1

enter image description here

the author says "In measure 2, V7/IV has b9 in the lead, ...".

I guess then 1st chord of measure 2 is G-7, 2nd chord is 2nd inversion of I7 (V7/IV).

But this is a lot of guess work (to me),

  1. contextually dominant is sought for,
  2. 1st chord of measure 2 has G in the bass so it MAY be G something chord(if it is in root position)
  3. target chord has F in the bass so it MAY be F something chord (again, if it is in root position)
  4. b2 is good to be emphasized(in the lead) for more forward motion (but not a MUST, only recommended).

Based on above contextual information (which could easily be wrong), from voicings of G Bb C E Db, I7 could be assumed.

I wonder such guess work really becomes the basis of the RN analysis that is to be done further on, a common practice of RN analysis for all classical pieces also?

3
  • 2
    Voicing isn't particularly relevant to Roman numeral analysis. In fact, the primary point of Roman numeral analysis is to relegate the voicing of chords to secondary status -- to call attention to the functional equivalence of differently voiced chords. It's not clear to me from the question why your uncertainty concerns voicing. For example, would you approach it differently if the second chord's D flat were in the left hand and the C natural in the right, or if its bass note were E or C instead of G? Can you clarify?
    – phoog
    Commented May 3 at 9:43
  • 1
    What is the key signature in the example? Commented May 3 at 9:56
  • 2
    @user1079505 we can infer that the piece is in C major from the fact that the second chord is identified as V7/IV and the B flat is given as an accidental.
    – phoog
    Commented May 3 at 10:00

2 Answers 2

1

RNA requires interpretation at times, but basic chord progressions tend to be well understood.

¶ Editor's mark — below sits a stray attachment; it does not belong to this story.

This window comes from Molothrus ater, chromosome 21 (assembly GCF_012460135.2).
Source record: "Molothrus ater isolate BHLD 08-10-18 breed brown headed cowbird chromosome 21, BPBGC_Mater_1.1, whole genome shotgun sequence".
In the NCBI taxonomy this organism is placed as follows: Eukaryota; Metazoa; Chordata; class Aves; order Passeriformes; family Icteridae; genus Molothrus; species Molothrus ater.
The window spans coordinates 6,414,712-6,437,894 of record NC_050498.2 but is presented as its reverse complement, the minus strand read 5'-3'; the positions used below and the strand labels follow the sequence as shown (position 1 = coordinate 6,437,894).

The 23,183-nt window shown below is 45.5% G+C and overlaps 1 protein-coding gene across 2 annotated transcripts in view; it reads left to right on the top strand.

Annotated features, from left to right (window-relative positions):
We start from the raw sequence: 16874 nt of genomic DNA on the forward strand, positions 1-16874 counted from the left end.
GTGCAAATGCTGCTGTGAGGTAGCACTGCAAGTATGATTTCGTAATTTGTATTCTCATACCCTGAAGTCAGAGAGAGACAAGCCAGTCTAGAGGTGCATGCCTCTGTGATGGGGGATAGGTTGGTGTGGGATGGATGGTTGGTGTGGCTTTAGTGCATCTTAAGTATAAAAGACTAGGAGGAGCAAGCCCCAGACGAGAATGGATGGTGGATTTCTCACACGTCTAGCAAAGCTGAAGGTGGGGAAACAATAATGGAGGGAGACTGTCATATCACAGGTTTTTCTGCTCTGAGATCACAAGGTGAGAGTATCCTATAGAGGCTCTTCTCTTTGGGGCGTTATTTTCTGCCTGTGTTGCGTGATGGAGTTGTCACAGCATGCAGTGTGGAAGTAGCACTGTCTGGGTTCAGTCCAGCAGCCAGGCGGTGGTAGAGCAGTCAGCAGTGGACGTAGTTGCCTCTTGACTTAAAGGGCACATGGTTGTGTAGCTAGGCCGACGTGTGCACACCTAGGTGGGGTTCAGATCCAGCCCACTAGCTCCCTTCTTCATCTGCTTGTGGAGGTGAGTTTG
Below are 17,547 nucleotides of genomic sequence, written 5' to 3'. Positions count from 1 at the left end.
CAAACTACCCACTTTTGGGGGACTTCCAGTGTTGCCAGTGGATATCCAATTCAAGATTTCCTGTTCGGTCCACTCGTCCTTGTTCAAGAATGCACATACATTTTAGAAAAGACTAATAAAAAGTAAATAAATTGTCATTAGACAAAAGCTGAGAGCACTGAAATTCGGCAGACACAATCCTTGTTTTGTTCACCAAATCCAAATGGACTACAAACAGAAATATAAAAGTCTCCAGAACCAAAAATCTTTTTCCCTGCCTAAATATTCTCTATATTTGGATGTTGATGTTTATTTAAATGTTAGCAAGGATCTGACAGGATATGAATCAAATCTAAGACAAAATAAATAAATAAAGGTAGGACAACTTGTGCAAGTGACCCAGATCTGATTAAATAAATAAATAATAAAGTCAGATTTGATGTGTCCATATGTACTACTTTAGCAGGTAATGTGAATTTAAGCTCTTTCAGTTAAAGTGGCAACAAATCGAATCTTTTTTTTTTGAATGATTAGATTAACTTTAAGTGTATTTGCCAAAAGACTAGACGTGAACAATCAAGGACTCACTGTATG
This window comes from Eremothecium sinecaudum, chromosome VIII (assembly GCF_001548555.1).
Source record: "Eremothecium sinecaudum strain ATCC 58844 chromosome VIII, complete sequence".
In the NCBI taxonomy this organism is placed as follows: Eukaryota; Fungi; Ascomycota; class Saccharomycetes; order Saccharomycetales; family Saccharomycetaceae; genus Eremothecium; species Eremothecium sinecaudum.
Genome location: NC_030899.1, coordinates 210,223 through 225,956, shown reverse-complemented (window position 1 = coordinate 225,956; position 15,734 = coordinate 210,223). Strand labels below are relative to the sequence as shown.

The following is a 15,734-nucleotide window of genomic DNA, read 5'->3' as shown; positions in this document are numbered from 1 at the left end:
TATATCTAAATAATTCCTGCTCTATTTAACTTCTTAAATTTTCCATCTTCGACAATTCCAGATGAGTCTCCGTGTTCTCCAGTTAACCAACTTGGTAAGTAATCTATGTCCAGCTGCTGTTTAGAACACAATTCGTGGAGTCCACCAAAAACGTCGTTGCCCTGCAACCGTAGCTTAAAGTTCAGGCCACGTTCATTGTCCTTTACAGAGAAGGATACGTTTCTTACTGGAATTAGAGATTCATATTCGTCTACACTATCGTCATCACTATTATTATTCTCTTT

In the example presented, and with the understanding the larger passage is in C major, then the analysis is ii7/IV V7/IV IV. This is based on a couple of standard conventions: 1) chords are understood as "stacks of thirds", and 2) the basics of functional harmony.

V-7, for example, has no special functional meaning, but ii7 is a core predominant. Since the following chord is C7 — the dominant of F — and G-7 is the ii chord in F (major), there really can't be any other interpretation of these three chords, unless there is some larger context that could change things.

0

how do you find Roman Numerals out of voicings?

To answer this question literally, you first determine the root of the chord. This involves rearranging the chord as a stack of thirds and identifying the lowest note in the stack. This can involve some guesswork but usually is pretty straightforward.

Then you identify the function of the chord from its form and context. This can more likely require inferences that might be considered "guesswork," but for the most part it involves identifying where the chord falls in any of a small number of common harmonic progressions. The dominant seventh chord is easy, though, because it is always a dominant (that which is known as tritone substitution is, in classical music, an augmented sixth chord, so it has the same shape as a dominant seventh chord enharmonically but is spelled differently).

If the chord does not have the harmonic function that is expected given its root, then it is generally "secondary harmony" so it is necessary to identify the scale degree that is the center of the secondary progression. That is also easy for the dominant seventh chord because it is always a perfect fifth below the root. It can be straightforward in general, but in harmonically complex pieces it can indeed require a good deal of insight, if not actual guesswork. But this is independent of the inversion.

Your thought process seems to skip the part about identifying the root, because your description begins by identifying the bass note and then wondering whether the chord is in root position. The first chord is plainly in root position; there's no need to consider "if" it is. Conversely, the second chord is plainly not in root position, so your first step should not be to look at the bass note but to find the root. If you stack in thirds, you have C, E, G, B♭, D♭ so the root is C.

1
  • "Your thought process seems to skip the part about identifying the root" I agree to this. you said first chord is plainly in root position while second chord is not, do you discern by the second degree apart tones? what if there are tensions then? If a chord is in root position with tenstions, second degree apart tones will also be present.
    – Sean
    Commented May 10 at 2:33

Your Answer

By clicking “Post Your Answer”, you agree to our terms of service and acknowledge you have read our privacy policy.

Not the answer you're looking for? Browse other questions tagged or ask your own question.